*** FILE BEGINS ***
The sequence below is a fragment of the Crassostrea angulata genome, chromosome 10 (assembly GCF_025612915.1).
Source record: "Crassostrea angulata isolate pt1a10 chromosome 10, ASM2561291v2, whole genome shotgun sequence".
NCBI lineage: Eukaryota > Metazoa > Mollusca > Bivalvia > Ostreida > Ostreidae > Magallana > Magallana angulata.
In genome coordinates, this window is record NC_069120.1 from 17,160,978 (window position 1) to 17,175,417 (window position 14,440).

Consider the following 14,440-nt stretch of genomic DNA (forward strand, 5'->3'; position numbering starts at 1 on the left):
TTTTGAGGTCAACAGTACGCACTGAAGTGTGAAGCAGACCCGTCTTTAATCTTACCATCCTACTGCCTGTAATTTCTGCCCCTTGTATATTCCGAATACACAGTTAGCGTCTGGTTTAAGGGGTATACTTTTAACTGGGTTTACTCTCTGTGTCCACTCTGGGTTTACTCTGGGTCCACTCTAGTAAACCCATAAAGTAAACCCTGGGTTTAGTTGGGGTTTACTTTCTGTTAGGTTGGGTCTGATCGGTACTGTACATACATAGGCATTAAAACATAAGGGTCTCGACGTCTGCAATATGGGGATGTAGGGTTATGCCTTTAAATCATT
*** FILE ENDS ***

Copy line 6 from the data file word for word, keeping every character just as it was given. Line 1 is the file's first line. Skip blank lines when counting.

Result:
TTTTGAGGTCAACAGTACGCACTGAAGTGTGAAGCAGACCCGTCTTTAATCTTACCATCCTACTGCCTGTAATTTCTGCCCCTTGTATATTCCGAATACACAGTTAGCGTCTGGTTTAAGGGGTATACTTTTAACTGGGTTTACTCTCTGTGTCCACTCTGGGTTTACTCTGGGTCCACTCTAGTAAACCCATAAAGTAAACCCTGGGTTTAGTTGGGGTTTACTTTCTGTTAGGTTGGGTCTGATCGGTACTGTACATACATAGGCATTAAAACATAAGGGTCTCGACGTCTGCAATATGGGGATGTAGGGTTATGCCTTTAAATCATT